Biggles. Maverick and Goose. Dastardly and Muttley. Erm, Icarus. How we love those magnificent men (and dogs) in their flying machines. And, from supercharged arcade stormers like Afterburner to the lost Amiga classic Wings and PC hits like Crimson Skies, it seems we also can't get enough of being just like them (without the hours of training, moustache wax and risk of death, obviously) by going up-diddly-up-up to blast the bejesus out of the bad guys.
Thankfully, Steambirds: Survival from Radial Games and Spry Fox gives us all another chance to dish out some damn good thrashings among the clouds. I say, top hole! It's the follow-up to - surprise, surprise - the 2010 Flash hit Steambirds, which picked up a gaggle of well-deserved awards for its interesting twist on aerial combat.
Instead of another flight sim that has you watching the altimeter and practising your take-offs and landings, Steambirds was a turn-based strategy number that hurled you straight into the dogfights. The story was loosely based around the two world wars, although this was an alternative universe where back in 1835, some inventor chappy created low temperature fusion that led to fighter planes powered by super-heated steam. Hence the name, I guess.
The missions themselves pitched your fabulous flyboys against the beastly Bosche as they attempted to use all manner of devious, devastating and, damn it, unsporting weapons like poison gas. Dashed poor form. It was up to you to put a stop to Teutonic aggression and, more importantly, impoliteness by taking down ever more dangerous fighters, bombers, observation towers and air ships by cunningly plotting your path to get the blighters in your sights.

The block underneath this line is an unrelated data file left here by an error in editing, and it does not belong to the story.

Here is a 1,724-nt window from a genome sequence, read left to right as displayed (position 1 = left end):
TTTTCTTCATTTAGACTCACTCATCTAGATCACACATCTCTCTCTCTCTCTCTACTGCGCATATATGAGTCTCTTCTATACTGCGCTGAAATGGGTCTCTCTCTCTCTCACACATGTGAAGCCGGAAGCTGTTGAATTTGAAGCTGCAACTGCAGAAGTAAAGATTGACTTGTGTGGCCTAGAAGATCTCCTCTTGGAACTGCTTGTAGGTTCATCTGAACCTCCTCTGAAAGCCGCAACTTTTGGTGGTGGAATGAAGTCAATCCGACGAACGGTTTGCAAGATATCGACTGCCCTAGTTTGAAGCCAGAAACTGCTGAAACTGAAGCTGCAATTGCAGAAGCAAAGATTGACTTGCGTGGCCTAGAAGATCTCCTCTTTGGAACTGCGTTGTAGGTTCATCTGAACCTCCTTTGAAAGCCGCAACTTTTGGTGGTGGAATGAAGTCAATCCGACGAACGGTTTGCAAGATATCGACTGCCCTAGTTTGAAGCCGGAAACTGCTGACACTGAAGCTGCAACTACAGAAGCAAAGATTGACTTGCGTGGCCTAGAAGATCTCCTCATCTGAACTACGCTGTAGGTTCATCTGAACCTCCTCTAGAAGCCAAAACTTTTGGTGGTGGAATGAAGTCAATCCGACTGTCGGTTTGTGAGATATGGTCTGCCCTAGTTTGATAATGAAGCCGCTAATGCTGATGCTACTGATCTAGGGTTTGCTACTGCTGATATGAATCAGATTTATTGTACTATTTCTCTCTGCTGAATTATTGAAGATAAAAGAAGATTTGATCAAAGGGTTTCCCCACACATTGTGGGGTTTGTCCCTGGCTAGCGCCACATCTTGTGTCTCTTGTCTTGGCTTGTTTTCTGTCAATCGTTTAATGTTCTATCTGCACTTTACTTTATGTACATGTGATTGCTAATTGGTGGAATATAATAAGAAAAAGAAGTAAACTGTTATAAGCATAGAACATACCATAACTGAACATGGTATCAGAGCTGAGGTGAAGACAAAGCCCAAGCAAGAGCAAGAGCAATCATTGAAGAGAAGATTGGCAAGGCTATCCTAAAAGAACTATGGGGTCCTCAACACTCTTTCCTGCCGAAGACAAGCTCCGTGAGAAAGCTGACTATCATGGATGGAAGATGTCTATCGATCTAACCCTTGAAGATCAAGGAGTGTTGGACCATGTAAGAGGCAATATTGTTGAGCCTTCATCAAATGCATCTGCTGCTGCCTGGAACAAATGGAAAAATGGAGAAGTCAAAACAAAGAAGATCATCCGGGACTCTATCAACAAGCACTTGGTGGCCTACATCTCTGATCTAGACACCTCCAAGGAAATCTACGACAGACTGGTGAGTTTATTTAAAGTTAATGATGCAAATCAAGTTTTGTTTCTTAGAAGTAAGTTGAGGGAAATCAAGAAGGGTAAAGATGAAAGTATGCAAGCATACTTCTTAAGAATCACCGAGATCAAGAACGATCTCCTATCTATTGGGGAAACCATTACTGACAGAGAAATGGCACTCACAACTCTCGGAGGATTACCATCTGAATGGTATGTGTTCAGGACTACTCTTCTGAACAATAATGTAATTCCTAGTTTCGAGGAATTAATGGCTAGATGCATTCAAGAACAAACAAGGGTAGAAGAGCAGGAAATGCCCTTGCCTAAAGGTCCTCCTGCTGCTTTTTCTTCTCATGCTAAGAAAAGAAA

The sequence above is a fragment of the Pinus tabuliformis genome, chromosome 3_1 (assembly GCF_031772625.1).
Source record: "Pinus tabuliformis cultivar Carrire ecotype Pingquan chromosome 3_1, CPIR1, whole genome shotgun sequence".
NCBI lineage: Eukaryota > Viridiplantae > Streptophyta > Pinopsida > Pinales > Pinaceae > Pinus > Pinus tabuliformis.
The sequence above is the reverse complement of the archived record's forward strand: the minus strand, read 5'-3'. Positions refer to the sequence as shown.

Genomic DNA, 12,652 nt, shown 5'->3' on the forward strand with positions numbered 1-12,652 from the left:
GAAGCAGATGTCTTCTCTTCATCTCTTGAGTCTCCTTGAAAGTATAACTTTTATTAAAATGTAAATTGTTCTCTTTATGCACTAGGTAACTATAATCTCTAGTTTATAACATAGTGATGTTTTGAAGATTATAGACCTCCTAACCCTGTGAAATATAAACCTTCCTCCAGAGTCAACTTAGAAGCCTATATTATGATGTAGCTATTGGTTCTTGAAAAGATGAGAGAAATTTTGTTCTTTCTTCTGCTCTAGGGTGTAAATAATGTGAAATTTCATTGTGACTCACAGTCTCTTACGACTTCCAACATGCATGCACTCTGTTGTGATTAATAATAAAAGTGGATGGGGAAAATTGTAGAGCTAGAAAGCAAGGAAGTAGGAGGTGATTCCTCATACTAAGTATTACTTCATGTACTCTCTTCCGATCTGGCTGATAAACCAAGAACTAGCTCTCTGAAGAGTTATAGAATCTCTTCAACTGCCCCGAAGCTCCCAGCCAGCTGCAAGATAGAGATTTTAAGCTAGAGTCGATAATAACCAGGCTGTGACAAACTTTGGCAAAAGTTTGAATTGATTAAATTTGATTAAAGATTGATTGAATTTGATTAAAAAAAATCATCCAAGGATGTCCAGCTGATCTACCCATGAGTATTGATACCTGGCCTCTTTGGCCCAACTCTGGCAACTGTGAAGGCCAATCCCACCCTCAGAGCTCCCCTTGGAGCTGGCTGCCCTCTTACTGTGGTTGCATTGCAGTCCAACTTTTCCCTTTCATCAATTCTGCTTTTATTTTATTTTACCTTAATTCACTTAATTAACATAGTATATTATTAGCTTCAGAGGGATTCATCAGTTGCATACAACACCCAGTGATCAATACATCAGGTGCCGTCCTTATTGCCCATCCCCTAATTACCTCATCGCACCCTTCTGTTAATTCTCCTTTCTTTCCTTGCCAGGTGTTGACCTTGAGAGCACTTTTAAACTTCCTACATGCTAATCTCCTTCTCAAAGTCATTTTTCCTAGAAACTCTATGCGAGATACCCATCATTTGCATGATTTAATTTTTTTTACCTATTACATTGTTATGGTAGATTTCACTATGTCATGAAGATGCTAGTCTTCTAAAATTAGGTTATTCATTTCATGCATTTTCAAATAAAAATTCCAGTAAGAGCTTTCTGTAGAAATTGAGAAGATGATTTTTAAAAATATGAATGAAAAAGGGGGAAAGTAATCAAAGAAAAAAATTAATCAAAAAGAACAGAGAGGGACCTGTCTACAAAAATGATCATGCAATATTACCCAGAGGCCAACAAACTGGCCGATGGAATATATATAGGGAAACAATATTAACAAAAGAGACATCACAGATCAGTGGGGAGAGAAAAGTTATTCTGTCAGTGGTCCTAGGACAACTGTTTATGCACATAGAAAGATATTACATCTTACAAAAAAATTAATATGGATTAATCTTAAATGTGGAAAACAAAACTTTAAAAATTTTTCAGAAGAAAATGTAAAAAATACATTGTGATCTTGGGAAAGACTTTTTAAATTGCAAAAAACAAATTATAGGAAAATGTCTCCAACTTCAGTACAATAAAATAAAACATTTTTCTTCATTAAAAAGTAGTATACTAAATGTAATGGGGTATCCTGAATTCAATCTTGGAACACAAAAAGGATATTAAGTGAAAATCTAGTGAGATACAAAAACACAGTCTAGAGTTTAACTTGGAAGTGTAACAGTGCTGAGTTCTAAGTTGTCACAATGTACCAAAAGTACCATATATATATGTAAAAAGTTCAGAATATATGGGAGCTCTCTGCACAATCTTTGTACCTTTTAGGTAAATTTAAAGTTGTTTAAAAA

Considering Steambirds developer Andy Moore said the first game was just a "market test" to see if players were interested in turned-based air combat, he must have been chuffed when it proved not only popular, but collected a clutch of gongs, including FGL's Best Game of 2010 and Most Original Design awards. We even made it one of our Games of the Year 2010.
However, as he admitted, there were some limitations to the game, mainly a lack of "replayability" and a shortage of aircraft to choose from. Which brings us to Steambirds: Survival. The nuts and bolts of the gameplay have been retained. You order your planes around a top-down view of a contoured landscape and fight in a reimagined Second World War. However, this time there are no straightforward missions. It's all about keeping your kite flying amid waves of fiendish foes.
To aid your cause, there's a few completely new features. When you bring down an enemy plane, it will leave behind a power-up such as a heat-seeking missile, poison gas or nifty moves like 180 of 360-degree turns, which can be handy if one of the bounders is on your tail. Taking out bogeys will also earn you precious copper, which you build up to unlock the 24 planes on offer in the game.
Each aircraft has its own characteristics, armour and weapons, as well as - in a nice twist - its own difficulty setting. Yes, there's no picking the biggest, baddest killing machine and blasting the helpless enemy into tiny little pieces. If you go with a flying fortress (but not a Flying Fortress), expect a angry mass of hostiles to swarm your way.
Once the combat itself kicks off, you can find yourself either aided or abandoned by your allies, facing a few foes or a wall of hot lead, and there's no way out. It calls for a cool head - if you rush after power-ups, you could inadvertently set yourself on a suicide run - and some good planning ahead, as using some of your special weapons will jam your guns for the next turn, which could leave you in a very sticky jam indeed.
But there's no point being too cautious, either. Remember, there's no flying back to Blighty for cocoa and medals. It's a straight fight to the finish. So keep on blasting and take as many of the bounders down with you as you can in a final blaze of glory. It's what Biggles would do. Chocs away! Play Steambirds: Survival here. An iPhone/iPad version of the game is also available - see here.